FED Hints at Rate Hikes from March 2022

Fed Hints at Rate Hikes from March 2022

by 5paisa Research Team Last Updated: Aug 08, 2022 - 07:00 pm 39.1k Views
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The FED statement by Jerome Powell maintained status quo on rates in its 26-January FED meet. But that was hardly the focus. Markets were looking at guidance and the guidance came out crisp and clear from the US FED. The first rate hikes will happen as early as March 2022.

The reasons are not far to seek. In last 22 months, inflation has shot up to 7%, growth is back to above pre-COVID levels and the labour situation is near full-employment. The signals of a rate hike have been there all around. The US 10-year bond yields are up 40 bps since the Dec-21 FED meet touching 1.85% levels. Dollar Index (DXY) is up from 92 to 97 since Sep-21. But first let us look at how the bond buying program will wind down to zero.

Bond buying to level zero by Mar-22

Rates are one side of the FED story; the other side is liquidity. That is reflected by the Bond Buying. Now FED has clarified that fresh buying of bonds will be down to ground Zero by mid-March 2022. Here is the time table.








Bond Buying

$120 billion

$105 billion

$90 billion

$60 billion

$30 billion



Remember, this is the fresh buying. There is the larger issue of unwinding the $9 trillion bond portfolio that the FED is holding. For the first time, there is a commitment from the FED that the bond $9 trillion bond portfolio could unwind at the rate of $100 billion of liquidity sucked out each month. It is not yet clear when this will start, but if growth is intact after the first rate hike, then bond portfolio unwinding may start soon enough.

Here is what Jerome Powell in the FED Statement

The FED statement by Jerome Powell left no one in doubt about the FED’s hawkish intentions. Here is the gist of what the FED plans to do in the coming months.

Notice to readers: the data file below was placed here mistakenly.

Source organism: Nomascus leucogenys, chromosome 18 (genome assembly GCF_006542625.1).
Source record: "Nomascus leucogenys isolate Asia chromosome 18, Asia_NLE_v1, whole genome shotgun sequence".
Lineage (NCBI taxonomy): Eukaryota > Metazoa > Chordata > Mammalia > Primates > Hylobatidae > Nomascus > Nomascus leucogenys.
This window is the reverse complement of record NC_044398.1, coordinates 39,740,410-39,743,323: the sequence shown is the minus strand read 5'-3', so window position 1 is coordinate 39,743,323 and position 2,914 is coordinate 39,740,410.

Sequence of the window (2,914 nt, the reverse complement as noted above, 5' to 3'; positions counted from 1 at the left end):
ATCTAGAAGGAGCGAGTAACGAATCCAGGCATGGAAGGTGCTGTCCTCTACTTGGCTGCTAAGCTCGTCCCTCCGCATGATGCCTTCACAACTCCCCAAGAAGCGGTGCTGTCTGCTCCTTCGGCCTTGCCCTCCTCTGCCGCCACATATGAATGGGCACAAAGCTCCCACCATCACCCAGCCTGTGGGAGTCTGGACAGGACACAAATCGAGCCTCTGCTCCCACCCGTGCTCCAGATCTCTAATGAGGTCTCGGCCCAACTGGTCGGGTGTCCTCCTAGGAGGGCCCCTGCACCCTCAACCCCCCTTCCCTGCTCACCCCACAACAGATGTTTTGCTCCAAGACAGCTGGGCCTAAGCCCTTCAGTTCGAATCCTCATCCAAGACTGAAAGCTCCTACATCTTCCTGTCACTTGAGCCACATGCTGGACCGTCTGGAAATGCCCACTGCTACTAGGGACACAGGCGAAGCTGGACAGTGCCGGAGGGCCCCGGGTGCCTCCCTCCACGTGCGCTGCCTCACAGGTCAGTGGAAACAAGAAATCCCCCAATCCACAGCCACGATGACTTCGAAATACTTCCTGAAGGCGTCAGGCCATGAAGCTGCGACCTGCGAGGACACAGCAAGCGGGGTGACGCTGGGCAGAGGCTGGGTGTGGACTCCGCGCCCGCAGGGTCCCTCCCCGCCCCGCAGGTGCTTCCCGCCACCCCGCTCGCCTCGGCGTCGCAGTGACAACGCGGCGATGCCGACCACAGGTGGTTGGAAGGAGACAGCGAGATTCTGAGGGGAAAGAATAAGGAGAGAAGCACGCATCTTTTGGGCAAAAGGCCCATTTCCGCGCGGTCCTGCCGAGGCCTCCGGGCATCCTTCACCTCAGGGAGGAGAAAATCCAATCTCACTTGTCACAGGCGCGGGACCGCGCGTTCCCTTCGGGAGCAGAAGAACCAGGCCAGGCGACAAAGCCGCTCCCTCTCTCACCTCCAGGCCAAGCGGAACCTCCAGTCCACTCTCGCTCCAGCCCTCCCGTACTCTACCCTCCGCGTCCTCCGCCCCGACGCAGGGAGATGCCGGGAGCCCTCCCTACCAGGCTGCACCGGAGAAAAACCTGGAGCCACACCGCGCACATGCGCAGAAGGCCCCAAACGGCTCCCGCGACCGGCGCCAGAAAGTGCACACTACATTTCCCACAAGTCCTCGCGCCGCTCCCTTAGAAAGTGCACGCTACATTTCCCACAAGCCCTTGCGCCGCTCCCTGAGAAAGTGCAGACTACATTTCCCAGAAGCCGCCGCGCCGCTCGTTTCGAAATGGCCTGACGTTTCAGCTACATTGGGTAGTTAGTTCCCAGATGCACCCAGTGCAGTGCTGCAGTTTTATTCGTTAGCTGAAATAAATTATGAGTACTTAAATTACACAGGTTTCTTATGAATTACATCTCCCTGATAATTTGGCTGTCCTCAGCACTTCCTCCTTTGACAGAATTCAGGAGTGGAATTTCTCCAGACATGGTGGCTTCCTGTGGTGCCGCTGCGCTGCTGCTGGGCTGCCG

a) FED rates will rise in March 2022, and actual rate hike could be 25 bps or 50 bps, based on the macro situation. Jerome Powell has expressed confidence in the ability of the US economy to withstand a good dose of hawkishness.

b) In terms of guidance, we can rely on the CME Fedwatch. Here is what it indicates. There could be rate hikes of 75 bps to 100 bps by June 2022. By December 2022, the rates are expected to be up by 150-175 bps. The rate hikes to normalized levels of 2.25% would be completed by June 2023; hinting at a lot of front ending.

c) One of the reasons for the FED hawkishness and Powell’s aggressive language was the confidence in growth sustaining. Powell has hinted there is enough room to raise interest rates without threatening labour market or GDP growth in next 3 years.

d) The biggest trigger was the retail inflation at 7%; the highest level since 1982. Also, this is the longest that FED has waited to hike rates after a sharp spike in inflation.  FED has dropped the word “Transitory” to describe inflation. It looks, inflation is here to stay.

e) FED was non-committal on balance sheet downsizing but FOMC has released a paper outlining “principles for reducing the size of the balance sheet”. What one can logically infer is that the FED is preparing to significantly reduce bond holdings.

Check - Highlights of the Jerome Powell FED Testimony

News is not great for India, but focus shifts to Union Budget

If the market reaction across Asia and India to the FED statement is any indication, then the sentiments have been certainly against equities. The markets are expecting global investors to shift to safer havens. As we write, the Sensex has lost over 1,300 points on Thursday and has given up more than 5,000 points in the last one 7 trading sessions.

Indian markets are up against two key challenges. To begin with, higher rates will impel the RBI to raise rates to narrow the yield gap with US bonds. Secondly, balance sheet contraction would mean that passive liquidity of ETFs may be down drastically.

This also means that the onus shifts to the Union Budget. The Finance Minister must take this opportunity to provide an India-centric budget that leverages on a sustainable Indian recovery. India has relied on the direction of global flows for tad too long.

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